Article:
Dover AFB seeks to increase resilience through True North program

  • Published
  • By Senior Airman Stephani Barge
  • 436th Airlift Wing Public Affairs

Dover Air Force Base is in the early stages of implementing True North, an embedded mental and spiritual health support program created by the U.S. Air Force to provide tools and resources to help increase resiliency of Airmen within a unit.

“The goal of the program is to decrease negative outcomes such as suicide, sexual assault, domestic violence, workplace violence and child maltreatment,” said Chaplain (Capt.) William Guy, 436th Airlift Wing chaplain and True North provider. “It also encourages optimal human performance and enhancement of force and family well-being.”

The program aims to meet these goals through three primary avenues: Engaging forces and families early, normalizing help-seeking behavior as a strength and providing decentralized care options through the placement of helpful resources closer to the forces they support.

Created in 2019 to help units such as maintenance, security forces, and logistics, True North has already supported more than 21,600 active-duty Airmen across six major commands.

“True North brings much needed mental health [support] to high-risk units at Dover AFB,” said Breanna Pelleschi, 436th Operational Medical Readiness Squadron licensed clinical social worker and True North provider. “Most of the time people just need a place to vent, be heard, or bounce ideas off another person, which are not truly medical issues. But the small things people deal with daily can build into big issues if they go untreated. Providing a safe place inside the unit to provide those services will mitigate a lot of longer-term mental health issues.”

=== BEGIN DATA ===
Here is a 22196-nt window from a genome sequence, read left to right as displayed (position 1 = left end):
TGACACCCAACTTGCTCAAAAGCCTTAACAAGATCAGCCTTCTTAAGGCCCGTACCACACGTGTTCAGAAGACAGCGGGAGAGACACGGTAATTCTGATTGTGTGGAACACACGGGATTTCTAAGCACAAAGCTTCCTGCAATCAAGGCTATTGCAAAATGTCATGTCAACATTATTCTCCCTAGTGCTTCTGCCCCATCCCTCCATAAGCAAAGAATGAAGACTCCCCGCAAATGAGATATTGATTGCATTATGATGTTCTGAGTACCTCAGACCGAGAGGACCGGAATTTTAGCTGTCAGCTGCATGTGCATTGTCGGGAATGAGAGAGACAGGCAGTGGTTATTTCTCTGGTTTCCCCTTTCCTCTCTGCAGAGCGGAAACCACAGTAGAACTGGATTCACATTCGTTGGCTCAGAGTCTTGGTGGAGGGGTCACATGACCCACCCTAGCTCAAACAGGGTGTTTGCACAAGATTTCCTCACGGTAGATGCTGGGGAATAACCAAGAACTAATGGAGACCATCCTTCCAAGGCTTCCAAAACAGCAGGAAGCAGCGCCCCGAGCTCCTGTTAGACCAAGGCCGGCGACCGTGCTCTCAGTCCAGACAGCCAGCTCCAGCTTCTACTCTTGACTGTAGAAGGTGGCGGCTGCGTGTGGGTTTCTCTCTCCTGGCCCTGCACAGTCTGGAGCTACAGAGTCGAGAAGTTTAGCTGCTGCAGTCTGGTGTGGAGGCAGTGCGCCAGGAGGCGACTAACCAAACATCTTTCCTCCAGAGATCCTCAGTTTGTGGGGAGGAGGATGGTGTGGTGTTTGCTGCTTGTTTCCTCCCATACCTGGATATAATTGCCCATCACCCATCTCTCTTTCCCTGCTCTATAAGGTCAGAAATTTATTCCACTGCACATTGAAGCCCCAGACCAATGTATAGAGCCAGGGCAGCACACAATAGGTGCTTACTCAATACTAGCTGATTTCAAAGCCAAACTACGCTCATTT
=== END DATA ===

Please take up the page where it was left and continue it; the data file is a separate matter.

The strength of the True North program lies in its embedded support team, which can consist of a mental health expert, chaplain and religious affairs Airman, depending on the manning of a location, said Guy. The team will provide units with one-on-one encounters, counseling sessions and group discussions that provide education on soft-skill tools everyone needs such as communication, conflict resolution, expectation management and anger management.

The team also plans to collaborate with other base helping agencies to target specific needs of a unit, bringing the experts to the Airmen. But beyond all of the tools and resources, True North also offers opportunities for connection.

“The goal and success of mental and spiritual health is to first establish a relationship with our Airmen,” said Guy. “There is no better way for this to be done, than to have [people] embedded in the units to better connect with Airmen.”

Once fully operational, the Dover AFB True North team of three, which include Guy, Pelleschi and Tech. Sgt. Eric Feliciano, 512th AW chapel operations noncommissioned officer in charge, will permanently embed into the 436th Mission Generation Group, where they will rotate through the various units.

“Bringing the True North program to the MGG will provide the extra support and resources necessary to keep our Airmen mentally and spiritually healthy,” said Col. Bary Flack, 436th MGG commander. “Our MGG Airmen work hard to sustain a high-tempo mission here at Dover [AFB]. We’re excited to see how embedding these professionals into the unit will impact the resiliency of our Airmen.”